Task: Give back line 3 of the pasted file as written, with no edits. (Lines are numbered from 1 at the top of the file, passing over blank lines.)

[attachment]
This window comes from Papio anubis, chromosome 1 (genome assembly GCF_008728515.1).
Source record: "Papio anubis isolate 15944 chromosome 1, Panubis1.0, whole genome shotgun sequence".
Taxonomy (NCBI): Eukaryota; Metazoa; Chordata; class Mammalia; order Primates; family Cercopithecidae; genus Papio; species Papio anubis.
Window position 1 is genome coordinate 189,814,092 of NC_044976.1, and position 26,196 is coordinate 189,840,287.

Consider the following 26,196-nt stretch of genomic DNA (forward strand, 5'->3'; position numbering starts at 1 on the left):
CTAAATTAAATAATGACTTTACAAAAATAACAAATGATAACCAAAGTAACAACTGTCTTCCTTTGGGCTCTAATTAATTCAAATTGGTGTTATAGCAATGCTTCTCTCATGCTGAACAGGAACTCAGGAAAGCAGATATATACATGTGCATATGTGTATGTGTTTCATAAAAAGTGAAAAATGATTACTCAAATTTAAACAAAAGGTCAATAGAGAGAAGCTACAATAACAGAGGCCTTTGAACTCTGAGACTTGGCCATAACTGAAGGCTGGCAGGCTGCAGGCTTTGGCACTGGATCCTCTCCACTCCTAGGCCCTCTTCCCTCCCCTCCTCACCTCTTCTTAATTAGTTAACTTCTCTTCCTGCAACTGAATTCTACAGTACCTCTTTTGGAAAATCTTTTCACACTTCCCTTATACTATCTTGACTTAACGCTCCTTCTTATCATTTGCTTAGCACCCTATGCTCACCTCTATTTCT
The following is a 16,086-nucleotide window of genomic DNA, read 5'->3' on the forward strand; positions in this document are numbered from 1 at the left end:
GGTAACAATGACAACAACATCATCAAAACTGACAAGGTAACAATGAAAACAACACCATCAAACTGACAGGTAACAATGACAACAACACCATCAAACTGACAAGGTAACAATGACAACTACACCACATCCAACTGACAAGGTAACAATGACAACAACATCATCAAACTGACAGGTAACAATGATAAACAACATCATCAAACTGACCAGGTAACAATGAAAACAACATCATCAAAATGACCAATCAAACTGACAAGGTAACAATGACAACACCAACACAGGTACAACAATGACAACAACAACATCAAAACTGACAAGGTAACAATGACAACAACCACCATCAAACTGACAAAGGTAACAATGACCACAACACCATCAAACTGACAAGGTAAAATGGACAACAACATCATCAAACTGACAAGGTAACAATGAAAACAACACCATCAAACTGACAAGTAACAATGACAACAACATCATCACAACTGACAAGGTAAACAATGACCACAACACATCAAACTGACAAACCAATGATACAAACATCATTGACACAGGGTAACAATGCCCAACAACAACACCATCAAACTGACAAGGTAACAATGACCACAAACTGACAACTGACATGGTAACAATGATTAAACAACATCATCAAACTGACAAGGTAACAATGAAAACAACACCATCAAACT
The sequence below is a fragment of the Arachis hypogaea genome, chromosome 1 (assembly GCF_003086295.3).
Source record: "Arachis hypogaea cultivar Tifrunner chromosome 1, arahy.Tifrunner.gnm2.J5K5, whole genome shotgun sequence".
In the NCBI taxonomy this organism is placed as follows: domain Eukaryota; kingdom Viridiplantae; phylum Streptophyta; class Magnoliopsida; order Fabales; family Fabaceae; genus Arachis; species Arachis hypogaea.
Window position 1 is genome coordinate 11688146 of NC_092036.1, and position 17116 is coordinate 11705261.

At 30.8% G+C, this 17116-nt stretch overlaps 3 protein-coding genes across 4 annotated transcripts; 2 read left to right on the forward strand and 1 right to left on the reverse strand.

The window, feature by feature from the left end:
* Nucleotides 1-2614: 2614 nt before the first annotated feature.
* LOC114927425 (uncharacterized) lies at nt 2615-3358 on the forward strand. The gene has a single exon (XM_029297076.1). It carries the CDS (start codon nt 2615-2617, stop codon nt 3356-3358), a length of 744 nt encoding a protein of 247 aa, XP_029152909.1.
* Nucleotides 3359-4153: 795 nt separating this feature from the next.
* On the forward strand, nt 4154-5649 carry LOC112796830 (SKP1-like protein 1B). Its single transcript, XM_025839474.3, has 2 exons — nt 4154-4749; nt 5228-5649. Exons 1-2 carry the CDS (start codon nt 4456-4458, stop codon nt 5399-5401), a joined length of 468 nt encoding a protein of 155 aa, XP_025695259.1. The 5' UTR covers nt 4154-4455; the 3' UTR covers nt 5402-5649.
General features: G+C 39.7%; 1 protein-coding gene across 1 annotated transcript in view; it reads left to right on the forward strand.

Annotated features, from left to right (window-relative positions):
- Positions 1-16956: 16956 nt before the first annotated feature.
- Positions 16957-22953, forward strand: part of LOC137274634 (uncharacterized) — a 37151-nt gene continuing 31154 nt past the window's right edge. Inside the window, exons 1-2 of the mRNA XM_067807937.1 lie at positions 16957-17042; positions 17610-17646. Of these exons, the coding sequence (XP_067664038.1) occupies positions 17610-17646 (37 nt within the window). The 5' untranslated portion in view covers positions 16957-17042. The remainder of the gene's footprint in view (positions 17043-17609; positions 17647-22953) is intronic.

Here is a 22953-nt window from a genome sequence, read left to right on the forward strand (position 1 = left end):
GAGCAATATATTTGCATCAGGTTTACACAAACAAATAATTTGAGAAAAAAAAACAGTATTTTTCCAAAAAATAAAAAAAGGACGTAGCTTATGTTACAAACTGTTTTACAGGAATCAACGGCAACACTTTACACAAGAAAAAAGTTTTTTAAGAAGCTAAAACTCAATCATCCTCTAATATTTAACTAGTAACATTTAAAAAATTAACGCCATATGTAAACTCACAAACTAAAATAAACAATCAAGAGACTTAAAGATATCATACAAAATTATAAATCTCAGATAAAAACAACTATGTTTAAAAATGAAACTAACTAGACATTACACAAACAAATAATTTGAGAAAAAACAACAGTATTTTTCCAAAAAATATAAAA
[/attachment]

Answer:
Taxonomy (NCBI): Eukaryota; Metazoa; Chordata; class Mammalia; order Primates; family Cercopithecidae; genus Papio; species Papio anubis.